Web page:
This has great coverage across NSW, linking up maps provided by local Bicycle User Groups. You can open this on your phone and star the map into Google Maps, so you can find it later. Not just "from A to B", this map includes many recreational loops.

BikeTrail Sydney Map

BikeTrail's routes map overlaid on Google Maps

The BikeTrail.info blog is fantastic. The author maintains a Sydney cycle route map, and an Australia-wide cycle route map. (other maps). There's a neat little community on BikeTrail.info's Facebook page too. I really appreciate how the map is annotated with frank assessments of the state and difficulty of each trail.

BikeTrail.info has recently formed a spinoff "Let's go Cycling" Facebook group focussing on happy, positive stories (no bike politics or moaning about path conditions), which I've found quite refreshing.

Google Maps Cycling Layer

Google Maps with Cycling Layer and Legend

Google Maps' routing could use some work, but their cycle layer is great.

It's not perfect, but it has coverage almost everywhere. There's a subtle color difference between 'Trails' (dark green) and dedicated lanes (light green) and bike-friendly-roads (dotted).

This categorisation is often not useful too: "dedicated lanes" end up being door-zone bike lanes all too often, and 'bicycle routes' are often just busy roads marked with bicycle Share Arrows ("sharrows").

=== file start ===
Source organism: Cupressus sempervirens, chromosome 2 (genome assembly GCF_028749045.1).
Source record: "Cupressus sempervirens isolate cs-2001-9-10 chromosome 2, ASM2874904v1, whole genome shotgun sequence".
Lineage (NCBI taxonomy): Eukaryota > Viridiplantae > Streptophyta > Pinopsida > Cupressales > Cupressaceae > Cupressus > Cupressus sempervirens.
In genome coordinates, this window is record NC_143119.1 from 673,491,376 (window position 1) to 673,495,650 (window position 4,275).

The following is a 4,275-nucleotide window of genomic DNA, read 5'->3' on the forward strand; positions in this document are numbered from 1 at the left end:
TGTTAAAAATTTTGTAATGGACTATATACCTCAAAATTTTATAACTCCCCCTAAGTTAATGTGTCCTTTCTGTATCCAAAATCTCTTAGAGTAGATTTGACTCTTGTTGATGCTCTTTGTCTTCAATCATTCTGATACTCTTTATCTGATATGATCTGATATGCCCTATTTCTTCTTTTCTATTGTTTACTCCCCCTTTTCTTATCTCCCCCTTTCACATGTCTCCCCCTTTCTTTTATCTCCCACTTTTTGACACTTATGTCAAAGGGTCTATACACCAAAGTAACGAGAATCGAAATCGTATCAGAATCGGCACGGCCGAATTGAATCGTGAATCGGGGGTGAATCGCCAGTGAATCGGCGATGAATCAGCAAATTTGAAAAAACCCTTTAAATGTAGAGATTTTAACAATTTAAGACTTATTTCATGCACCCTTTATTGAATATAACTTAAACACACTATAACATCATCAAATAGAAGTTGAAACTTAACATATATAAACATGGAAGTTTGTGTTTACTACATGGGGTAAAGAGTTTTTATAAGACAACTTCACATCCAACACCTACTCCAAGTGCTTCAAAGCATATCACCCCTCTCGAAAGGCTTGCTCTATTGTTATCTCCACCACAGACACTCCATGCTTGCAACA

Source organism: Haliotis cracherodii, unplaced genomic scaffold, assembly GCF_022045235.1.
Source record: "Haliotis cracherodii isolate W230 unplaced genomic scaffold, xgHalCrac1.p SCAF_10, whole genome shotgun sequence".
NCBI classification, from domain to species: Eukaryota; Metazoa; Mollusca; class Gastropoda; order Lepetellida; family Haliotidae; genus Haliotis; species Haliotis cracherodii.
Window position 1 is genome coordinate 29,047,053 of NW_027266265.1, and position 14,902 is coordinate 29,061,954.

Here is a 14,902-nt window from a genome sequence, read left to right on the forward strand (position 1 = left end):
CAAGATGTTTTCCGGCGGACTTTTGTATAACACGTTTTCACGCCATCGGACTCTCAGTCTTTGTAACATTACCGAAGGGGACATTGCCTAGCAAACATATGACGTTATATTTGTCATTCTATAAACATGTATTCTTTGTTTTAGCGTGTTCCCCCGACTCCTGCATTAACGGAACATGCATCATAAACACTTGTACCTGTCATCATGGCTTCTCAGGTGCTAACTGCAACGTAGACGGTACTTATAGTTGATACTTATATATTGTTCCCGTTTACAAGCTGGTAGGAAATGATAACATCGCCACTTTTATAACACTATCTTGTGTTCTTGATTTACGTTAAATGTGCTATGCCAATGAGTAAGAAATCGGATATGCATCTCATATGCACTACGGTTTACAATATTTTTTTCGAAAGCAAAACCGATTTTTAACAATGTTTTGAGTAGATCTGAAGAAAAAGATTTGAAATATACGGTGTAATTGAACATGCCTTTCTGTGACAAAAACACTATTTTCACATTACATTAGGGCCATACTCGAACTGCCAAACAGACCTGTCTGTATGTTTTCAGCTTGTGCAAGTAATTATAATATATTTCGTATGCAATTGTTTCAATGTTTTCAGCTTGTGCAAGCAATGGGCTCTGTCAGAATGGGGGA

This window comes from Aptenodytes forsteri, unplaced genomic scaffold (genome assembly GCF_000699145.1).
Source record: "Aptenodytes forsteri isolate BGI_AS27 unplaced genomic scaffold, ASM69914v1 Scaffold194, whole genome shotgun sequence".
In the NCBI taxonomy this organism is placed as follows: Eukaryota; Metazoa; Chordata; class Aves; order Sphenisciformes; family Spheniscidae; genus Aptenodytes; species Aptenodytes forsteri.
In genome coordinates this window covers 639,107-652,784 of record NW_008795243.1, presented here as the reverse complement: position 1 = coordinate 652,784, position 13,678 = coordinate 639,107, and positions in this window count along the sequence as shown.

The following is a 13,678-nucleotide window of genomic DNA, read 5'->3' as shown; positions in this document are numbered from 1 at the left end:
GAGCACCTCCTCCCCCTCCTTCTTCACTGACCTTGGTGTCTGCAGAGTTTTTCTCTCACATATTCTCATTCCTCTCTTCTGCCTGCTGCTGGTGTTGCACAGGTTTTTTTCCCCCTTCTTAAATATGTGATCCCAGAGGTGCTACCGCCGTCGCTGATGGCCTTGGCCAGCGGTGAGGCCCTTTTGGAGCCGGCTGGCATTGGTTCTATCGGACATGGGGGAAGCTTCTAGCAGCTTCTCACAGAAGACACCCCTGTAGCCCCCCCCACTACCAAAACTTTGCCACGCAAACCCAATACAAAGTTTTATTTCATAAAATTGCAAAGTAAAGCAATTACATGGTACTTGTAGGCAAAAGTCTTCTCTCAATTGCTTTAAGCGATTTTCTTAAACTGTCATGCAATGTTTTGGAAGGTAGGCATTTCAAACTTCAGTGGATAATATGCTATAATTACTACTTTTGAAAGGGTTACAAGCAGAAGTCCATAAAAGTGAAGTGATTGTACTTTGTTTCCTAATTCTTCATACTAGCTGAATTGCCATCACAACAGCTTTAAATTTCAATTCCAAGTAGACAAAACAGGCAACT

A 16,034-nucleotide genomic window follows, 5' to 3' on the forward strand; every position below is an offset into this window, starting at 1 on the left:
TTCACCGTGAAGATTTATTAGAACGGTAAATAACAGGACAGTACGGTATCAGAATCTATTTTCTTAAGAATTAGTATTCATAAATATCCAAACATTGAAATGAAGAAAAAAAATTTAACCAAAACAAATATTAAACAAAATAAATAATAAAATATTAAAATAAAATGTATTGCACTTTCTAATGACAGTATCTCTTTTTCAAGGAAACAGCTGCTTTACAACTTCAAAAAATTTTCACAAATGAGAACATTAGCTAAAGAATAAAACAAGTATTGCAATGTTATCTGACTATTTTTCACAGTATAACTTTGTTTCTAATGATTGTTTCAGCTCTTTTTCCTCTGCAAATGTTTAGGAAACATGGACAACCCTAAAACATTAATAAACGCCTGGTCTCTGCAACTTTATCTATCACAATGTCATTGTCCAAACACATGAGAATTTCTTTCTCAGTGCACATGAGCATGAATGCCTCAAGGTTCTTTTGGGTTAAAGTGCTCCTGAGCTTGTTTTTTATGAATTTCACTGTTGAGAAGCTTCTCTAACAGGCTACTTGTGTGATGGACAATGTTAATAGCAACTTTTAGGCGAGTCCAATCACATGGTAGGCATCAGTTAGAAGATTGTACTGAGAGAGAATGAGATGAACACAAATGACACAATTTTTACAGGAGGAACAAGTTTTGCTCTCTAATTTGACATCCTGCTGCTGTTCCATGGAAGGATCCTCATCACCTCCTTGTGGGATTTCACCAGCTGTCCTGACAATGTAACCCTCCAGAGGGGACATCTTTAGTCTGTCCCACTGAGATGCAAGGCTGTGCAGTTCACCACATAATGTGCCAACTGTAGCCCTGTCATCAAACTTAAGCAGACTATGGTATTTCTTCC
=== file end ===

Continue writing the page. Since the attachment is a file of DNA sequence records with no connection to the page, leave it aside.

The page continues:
Errors abound, but there's the opportunity to fix them for everyone: long-tap the road, select "Report a problem", Tick "Incorrectly drawn", and explain how the road is showing up incorrectly on the cycle layer in the free text field.

NSW RMS Cycleway Finder

Cycleway Finder Map and Legend

Run by NSW government's roads agency. Has coverage across NSW, and separates paths thoughtfully into categories by difficulty. A shame there's no mobile app.

SydneyCycleways Map

SydneyCycleways Map - zoomed into Sydney Botanic Gardens

This is good to have in your back pocket if you're in Sydney's inner suburbs. You can view online or order a paper map sent free to your home. I particularly enjoy how they mark out the direct routes with higher traffic vs the quieter routes.

Your local council probably has something similar. e.g. North Sydney Council's cycling map.

Strava Global Heatmap

Strava Heatmap - City of Sydney

Strava, a workout-sharing social network, provides a global heatmap of which roads are used most by their users. A free Strava login is required to zoom in to detailed streets.

This isa great resource for the "ground truth" of which roads cyclists use. Strava can answer where cyclists in practice go, even if "official" maps say to use a different route.

I've found Strava's heatmaps particularly useful when I'm in unfamiliar towns, or places that don't have an official map. I've used Strava's map planning routes in regional NSW and overseas. It's most useful as a tiebreak between two bad options on the official maps: when it looks like I have only bad route options, Strava can show which route is more popular, breaking the tie.

Strava heatmaps probably wouldn't be the first tool I reach for, but it's a useful one to know about.

Conclusion

Get connected with the cycling community in Sydney - it's far easier than figuring this stuff out on your own! Start off on quiet backstreets using these maps, and you'll have an easier time getting started.

Did I miss any? Let me know - I'm still learning!